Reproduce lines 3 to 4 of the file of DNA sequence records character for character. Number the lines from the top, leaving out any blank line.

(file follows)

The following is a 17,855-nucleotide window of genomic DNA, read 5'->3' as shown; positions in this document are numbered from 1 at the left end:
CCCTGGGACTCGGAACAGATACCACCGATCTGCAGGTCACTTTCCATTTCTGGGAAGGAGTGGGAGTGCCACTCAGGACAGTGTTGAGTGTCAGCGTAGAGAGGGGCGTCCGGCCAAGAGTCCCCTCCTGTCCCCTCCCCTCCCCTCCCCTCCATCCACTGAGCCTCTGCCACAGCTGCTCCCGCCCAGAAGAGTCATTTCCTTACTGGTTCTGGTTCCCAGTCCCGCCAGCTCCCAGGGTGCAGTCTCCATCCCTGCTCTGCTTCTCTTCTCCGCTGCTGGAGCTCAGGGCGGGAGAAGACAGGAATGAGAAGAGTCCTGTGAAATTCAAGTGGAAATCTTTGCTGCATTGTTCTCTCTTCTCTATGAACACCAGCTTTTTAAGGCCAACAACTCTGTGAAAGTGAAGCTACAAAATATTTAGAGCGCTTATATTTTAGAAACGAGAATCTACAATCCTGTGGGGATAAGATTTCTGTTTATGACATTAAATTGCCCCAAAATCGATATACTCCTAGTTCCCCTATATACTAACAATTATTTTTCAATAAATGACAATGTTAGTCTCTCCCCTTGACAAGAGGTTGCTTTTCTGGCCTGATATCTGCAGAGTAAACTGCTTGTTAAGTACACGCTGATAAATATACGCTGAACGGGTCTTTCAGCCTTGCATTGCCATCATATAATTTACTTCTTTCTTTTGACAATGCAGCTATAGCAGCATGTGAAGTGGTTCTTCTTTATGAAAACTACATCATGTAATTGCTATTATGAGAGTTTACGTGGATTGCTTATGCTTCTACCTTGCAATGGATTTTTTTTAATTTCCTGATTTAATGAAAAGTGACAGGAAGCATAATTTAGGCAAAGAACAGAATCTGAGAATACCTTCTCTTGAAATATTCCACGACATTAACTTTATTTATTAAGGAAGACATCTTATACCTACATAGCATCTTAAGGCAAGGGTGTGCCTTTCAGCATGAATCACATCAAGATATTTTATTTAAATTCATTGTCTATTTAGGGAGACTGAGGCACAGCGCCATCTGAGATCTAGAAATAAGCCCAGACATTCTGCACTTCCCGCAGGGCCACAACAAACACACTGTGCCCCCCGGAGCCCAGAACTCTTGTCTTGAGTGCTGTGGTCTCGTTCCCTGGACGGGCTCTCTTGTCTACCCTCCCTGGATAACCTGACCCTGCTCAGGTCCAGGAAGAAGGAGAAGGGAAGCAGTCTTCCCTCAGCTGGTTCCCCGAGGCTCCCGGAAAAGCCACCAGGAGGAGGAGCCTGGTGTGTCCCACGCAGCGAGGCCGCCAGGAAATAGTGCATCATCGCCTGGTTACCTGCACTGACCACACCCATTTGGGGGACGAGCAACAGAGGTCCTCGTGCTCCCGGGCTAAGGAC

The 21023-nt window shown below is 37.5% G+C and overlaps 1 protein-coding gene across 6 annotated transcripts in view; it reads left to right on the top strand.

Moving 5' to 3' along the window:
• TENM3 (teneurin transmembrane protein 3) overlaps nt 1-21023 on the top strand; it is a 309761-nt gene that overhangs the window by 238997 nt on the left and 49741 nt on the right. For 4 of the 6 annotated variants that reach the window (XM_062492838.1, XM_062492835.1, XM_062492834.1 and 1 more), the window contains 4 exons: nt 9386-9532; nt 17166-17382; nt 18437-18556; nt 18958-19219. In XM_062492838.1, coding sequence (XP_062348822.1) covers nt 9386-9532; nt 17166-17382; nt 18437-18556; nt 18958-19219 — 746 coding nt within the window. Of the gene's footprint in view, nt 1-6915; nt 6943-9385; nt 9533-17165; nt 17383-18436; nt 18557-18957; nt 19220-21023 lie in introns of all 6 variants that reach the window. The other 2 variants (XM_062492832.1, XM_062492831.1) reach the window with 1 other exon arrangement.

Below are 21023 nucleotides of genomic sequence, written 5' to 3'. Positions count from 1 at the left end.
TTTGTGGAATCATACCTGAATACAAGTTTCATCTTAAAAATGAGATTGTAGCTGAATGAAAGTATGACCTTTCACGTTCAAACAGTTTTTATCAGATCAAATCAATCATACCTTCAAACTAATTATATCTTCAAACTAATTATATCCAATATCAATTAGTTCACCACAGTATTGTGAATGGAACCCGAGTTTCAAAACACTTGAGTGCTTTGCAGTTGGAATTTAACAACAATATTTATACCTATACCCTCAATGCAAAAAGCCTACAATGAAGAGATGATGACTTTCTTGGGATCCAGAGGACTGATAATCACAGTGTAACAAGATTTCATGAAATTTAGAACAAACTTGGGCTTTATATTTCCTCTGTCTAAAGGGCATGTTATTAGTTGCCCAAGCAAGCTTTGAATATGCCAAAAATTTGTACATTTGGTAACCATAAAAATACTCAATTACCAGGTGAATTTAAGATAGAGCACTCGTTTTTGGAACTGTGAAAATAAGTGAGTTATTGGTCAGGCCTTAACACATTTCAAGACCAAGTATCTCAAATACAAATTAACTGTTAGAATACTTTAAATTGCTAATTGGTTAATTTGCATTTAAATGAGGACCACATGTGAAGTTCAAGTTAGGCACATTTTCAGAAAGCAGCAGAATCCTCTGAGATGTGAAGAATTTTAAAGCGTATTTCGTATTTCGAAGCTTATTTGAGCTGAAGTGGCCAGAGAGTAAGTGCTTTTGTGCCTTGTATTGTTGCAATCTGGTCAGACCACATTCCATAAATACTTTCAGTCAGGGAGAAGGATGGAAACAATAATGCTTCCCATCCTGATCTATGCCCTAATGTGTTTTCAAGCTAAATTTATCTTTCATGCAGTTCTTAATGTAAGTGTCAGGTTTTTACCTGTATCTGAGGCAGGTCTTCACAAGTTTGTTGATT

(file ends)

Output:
The 21023-nt window shown below is 37.5% G+C and overlaps 1 protein-coding gene across 6 annotated transcripts in view; it reads left to right on the top strand.

Moving 5' to 3' along the window: